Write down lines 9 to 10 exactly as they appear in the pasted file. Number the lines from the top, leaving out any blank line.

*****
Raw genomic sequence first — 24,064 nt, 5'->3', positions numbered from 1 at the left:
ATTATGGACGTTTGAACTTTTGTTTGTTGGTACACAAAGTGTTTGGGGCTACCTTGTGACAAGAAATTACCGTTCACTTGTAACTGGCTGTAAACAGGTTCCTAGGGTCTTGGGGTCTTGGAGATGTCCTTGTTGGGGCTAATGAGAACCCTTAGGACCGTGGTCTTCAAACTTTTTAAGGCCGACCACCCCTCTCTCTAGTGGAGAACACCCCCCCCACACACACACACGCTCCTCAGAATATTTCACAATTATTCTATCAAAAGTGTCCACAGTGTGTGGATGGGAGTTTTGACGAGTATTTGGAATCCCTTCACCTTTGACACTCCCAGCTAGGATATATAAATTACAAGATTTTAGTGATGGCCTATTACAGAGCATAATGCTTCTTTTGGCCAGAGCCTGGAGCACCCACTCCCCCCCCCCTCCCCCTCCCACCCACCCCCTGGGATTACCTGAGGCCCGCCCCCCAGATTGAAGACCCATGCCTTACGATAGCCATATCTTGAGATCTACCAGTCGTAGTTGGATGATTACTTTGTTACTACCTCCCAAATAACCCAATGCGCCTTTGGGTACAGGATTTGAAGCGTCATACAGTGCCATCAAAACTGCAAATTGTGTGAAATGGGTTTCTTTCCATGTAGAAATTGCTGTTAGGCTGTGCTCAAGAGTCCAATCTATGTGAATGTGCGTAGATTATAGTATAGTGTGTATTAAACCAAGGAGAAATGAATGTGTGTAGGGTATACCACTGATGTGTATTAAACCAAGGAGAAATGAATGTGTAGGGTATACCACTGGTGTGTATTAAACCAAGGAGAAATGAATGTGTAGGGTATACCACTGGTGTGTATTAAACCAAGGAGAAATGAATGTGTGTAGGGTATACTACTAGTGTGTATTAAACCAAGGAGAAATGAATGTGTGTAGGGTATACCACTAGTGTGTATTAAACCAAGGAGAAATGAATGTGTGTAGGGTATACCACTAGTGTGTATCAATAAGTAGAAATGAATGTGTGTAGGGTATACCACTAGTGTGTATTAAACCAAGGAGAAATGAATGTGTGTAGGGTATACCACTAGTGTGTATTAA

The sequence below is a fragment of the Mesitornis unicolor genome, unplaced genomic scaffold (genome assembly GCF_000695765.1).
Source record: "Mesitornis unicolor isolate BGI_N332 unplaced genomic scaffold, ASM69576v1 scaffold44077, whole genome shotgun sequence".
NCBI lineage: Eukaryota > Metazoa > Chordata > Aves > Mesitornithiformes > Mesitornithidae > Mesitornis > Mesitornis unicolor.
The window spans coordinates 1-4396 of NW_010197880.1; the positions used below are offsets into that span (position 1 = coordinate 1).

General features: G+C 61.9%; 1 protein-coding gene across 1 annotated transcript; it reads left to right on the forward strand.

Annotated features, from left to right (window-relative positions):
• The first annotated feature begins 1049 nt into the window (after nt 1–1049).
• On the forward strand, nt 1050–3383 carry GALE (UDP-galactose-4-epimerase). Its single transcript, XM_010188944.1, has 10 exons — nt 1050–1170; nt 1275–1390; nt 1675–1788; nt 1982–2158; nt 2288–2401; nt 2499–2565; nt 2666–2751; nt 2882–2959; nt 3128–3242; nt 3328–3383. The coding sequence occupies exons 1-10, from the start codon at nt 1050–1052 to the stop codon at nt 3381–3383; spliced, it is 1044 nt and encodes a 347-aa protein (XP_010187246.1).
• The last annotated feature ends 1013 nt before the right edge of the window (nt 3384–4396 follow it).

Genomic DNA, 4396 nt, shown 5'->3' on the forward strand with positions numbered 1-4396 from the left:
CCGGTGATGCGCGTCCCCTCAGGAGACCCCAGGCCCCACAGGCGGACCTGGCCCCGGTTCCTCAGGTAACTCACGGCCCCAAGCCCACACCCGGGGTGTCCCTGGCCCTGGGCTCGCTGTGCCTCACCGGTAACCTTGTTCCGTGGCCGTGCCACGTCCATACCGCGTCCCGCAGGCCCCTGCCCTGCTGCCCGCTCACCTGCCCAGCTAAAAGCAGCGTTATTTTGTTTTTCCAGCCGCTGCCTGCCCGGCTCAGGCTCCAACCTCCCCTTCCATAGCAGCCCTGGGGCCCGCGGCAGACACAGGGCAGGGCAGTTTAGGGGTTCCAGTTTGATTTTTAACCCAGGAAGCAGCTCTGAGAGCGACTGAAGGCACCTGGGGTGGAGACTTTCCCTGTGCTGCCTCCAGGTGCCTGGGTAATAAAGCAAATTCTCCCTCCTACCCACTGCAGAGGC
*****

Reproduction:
• The first annotated feature begins 1049 nt into the window (after nt 1–1049).
• On the forward strand, nt 1050–3383 carry GALE (UDP-galactose-4-epimerase). Its single transcript, XM_010188944.1, has 10 exons — nt 1050–1170; nt 1275–1390; nt 1675–1788; nt 1982–2158; nt 2288–2401; nt 2499–2565; nt 2666–2751; nt 2882–2959; nt 3128–3242; nt 3328–3383. The coding sequence occupies exons 1-10, from the start codon at nt 1050–1052 to the stop codon at nt 3381–3383; spliced, it is 1044 nt and encodes a 347-aa protein (XP_010187246.1).